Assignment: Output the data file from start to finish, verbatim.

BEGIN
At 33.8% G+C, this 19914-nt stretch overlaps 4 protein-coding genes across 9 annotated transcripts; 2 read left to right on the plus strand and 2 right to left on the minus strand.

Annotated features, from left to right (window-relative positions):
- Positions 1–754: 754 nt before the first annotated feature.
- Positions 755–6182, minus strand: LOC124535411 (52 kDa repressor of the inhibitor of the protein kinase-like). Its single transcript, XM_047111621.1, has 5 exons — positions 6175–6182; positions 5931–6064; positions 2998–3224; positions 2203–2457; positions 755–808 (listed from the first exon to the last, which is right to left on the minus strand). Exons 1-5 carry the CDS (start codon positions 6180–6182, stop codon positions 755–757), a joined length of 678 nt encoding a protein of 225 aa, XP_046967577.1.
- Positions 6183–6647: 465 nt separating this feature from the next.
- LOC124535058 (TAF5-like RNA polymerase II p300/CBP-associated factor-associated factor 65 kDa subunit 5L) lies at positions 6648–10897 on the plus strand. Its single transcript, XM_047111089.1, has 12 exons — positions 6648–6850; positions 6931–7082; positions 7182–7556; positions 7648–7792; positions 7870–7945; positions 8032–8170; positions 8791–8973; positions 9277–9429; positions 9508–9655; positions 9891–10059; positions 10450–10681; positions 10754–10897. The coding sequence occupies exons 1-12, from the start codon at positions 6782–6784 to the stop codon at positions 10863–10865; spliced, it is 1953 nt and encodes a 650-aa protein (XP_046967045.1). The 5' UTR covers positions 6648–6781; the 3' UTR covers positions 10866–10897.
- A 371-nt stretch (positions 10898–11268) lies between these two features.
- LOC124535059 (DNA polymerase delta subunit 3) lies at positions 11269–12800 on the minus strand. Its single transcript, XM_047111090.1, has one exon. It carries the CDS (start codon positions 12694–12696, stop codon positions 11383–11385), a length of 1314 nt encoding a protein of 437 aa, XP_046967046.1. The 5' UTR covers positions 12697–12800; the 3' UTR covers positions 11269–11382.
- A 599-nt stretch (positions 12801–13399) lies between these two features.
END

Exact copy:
At 33.8% G+C, this 19914-nt stretch overlaps 4 protein-coding genes across 9 annotated transcripts; 2 read left to right on the plus strand and 2 right to left on the minus strand.

Annotated features, from left to right (window-relative positions):
- Positions 1–754: 754 nt before the first annotated feature.
- Positions 755–6182, minus strand: LOC124535411 (52 kDa repressor of the inhibitor of the protein kinase-like). Its single transcript, XM_047111621.1, has 5 exons — positions 6175–6182; positions 5931–6064; positions 2998–3224; positions 2203–2457; positions 755–808 (listed from the first exon to the last, which is right to left on the minus strand). Exons 1-5 carry the CDS (start codon positions 6180–6182, stop codon positions 755–757), a joined length of 678 nt encoding a protein of 225 aa, XP_046967577.1.
- Positions 6183–6647: 465 nt separating this feature from the next.
- LOC124535058 (TAF5-like RNA polymerase II p300/CBP-associated factor-associated factor 65 kDa subunit 5L) lies at positions 6648–10897 on the plus strand. Its single transcript, XM_047111089.1, has 12 exons — positions 6648–6850; positions 6931–7082; positions 7182–7556; positions 7648–7792; positions 7870–7945; positions 8032–8170; positions 8791–8973; positions 9277–9429; positions 9508–9655; positions 9891–10059; positions 10450–10681; positions 10754–10897. The coding sequence occupies exons 1-12, from the start codon at positions 6782–6784 to the stop codon at positions 10863–10865; spliced, it is 1953 nt and encodes a 650-aa protein (XP_046967045.1). The 5' UTR covers positions 6648–6781; the 3' UTR covers positions 10866–10897.
- A 371-nt stretch (positions 10898–11268) lies between these two features.
- LOC124535059 (DNA polymerase delta subunit 3) lies at positions 11269–12800 on the minus strand. Its single transcript, XM_047111090.1, has one exon. It carries the CDS (start codon positions 12694–12696, stop codon positions 11383–11385), a length of 1314 nt encoding a protein of 437 aa, XP_046967046.1. The 5' UTR covers positions 12697–12800; the 3' UTR covers positions 11269–11382.
- A 599-nt stretch (positions 12801–13399) lies between these two features.